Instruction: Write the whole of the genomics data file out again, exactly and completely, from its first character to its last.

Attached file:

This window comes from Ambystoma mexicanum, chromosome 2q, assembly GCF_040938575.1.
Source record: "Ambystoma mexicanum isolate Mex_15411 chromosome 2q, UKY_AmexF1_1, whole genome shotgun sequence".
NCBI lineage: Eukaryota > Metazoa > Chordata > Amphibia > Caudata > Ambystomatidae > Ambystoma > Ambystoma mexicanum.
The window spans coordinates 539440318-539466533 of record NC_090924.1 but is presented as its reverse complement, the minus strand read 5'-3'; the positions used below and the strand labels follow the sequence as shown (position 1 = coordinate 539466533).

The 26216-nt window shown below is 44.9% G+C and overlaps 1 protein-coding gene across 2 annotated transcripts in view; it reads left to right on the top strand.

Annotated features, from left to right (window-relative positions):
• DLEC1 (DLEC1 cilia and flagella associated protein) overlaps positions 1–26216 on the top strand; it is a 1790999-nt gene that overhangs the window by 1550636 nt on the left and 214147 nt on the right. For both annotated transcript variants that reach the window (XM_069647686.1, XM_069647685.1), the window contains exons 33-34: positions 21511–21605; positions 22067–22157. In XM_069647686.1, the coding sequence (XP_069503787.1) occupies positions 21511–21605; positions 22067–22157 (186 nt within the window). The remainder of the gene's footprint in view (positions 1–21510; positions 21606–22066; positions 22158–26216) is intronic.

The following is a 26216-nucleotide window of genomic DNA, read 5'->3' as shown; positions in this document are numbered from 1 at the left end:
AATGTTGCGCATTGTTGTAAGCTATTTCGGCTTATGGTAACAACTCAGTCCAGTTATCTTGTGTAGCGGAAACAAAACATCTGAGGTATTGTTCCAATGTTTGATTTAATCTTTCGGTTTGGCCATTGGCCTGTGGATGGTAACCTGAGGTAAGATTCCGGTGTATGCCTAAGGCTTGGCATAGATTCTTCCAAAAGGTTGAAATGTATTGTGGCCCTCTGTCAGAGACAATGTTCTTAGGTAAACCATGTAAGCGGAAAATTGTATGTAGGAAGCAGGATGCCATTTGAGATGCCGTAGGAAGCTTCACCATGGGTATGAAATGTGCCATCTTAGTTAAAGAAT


This window comes from Ambystoma mexicanum, chromosome 2q, assembly GCF_040938575.1.
Source record: "Ambystoma mexicanum isolate Mex_15411 chromosome 2q, UKY_AmexF1_1, whole genome shotgun sequence".
NCBI lineage: Eukaryota > Metazoa > Chordata > Amphibia > Caudata > Ambystomatidae > Ambystoma > Ambystoma mexicanum.
The window spans coordinates 539440318-539466533 of record NC_090924.1 but is presented as its reverse complement, the minus strand read 5'-3'; the positions used below and the strand labels follow the sequence as shown (position 1 = coordinate 539466533).

The 26216-nt window shown below is 44.9% G+C and overlaps 1 protein-coding gene across 2 annotated transcripts in view; it reads left to right on the top strand.

Annotated features, from left to right (window-relative positions):
• DLEC1 (DLEC1 cilia and flagella associated protein) overlaps positions 1–26216 on the top strand; it is a 1790999-nt gene that overhangs the window by 1550636 nt on the left and 214147 nt on the right. For both annotated transcript variants that reach the window (XM_069647686.1, XM_069647685.1), the window contains exons 33-34: positions 21511–21605; positions 22067–22157. In XM_069647686.1, the coding sequence (XP_069503787.1) occupies positions 21511–21605; positions 22067–22157 (186 nt within the window). The remainder of the gene's footprint in view (positions 1–21510; positions 21606–22066; positions 22158–26216) is intronic.

The following is a 26216-nucleotide window of genomic DNA, read 5'->3' as shown; positions in this document are numbered from 1 at the left end:
AATGTTGCGCATTGTTGTAAGCTATTTCGGCTTATGGTAACAACTCAGTCCAGTTATCTTGTGTAGCGGAAACAAAACATCTGAGGTATTGTTCCAATGTTTGATTTAATCTTTCGGTTTGGCCATTGGCCTGTGGATGGTAACCTGAGGTAAGATTCCGGTGTATGCCTAAGGCTTGGCATAGATTCTTCCAAAAGGTTGAAATGTATTGTGGCCCTCTGTCAGAGACAATGTTCTTAGGTAAACCATGTAAGCGGAAAATTGTATGTAGGAAGCAGGATGCCATTTGAGATGCCGTAGGAAGCTTCACCATGGGTATGAAATGTGCCATCTTAGTTAAAGAAT